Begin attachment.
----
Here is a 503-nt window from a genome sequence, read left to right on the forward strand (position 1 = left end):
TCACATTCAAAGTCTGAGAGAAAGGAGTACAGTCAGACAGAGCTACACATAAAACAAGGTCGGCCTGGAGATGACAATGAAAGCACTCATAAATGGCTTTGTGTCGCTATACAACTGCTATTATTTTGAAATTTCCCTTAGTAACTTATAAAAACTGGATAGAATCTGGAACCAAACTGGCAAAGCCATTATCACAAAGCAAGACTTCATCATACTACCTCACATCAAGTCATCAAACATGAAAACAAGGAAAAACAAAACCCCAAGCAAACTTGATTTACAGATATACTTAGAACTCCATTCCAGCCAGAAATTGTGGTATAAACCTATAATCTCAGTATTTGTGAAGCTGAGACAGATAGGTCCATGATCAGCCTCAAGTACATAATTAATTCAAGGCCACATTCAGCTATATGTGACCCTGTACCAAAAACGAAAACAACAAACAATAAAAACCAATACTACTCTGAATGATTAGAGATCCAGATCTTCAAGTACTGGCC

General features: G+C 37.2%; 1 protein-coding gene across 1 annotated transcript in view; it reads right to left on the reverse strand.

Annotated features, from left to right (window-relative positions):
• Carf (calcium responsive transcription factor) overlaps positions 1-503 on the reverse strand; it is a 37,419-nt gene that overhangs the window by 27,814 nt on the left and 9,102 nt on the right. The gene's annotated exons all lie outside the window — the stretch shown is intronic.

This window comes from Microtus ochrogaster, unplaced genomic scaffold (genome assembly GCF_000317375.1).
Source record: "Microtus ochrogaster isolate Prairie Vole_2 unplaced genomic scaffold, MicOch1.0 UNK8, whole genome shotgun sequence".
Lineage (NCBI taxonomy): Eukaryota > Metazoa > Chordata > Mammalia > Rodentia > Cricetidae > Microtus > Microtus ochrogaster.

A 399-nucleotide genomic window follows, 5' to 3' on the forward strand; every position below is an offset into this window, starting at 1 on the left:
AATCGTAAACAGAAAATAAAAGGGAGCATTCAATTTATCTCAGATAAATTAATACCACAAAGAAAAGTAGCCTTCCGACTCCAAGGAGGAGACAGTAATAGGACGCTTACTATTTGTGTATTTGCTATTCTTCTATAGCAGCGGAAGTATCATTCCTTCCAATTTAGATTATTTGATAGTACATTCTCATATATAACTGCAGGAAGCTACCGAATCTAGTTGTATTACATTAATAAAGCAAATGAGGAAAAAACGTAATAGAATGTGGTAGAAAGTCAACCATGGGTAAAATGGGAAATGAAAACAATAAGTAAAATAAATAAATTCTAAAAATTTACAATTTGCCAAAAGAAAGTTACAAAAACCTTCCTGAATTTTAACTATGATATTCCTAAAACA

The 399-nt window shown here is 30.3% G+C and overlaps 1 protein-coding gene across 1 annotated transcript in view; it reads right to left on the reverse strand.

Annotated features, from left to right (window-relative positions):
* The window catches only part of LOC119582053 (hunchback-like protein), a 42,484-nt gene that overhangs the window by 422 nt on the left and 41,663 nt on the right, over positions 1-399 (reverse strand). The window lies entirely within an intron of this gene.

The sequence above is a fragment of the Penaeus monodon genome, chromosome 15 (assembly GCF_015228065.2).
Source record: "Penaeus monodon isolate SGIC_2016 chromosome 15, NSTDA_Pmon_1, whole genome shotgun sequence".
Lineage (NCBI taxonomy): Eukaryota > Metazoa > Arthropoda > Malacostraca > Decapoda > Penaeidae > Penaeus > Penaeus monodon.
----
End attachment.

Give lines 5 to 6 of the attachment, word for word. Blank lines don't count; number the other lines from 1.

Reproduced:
• Carf (calcium responsive transcription factor) overlaps positions 1-503 on the reverse strand; it is a 37,419-nt gene that overhangs the window by 27,814 nt on the left and 9,102 nt on the right. The gene's annotated exons all lie outside the window — the stretch shown is intronic.

This window comes from Microtus ochrogaster, unplaced genomic scaffold (genome assembly GCF_000317375.1).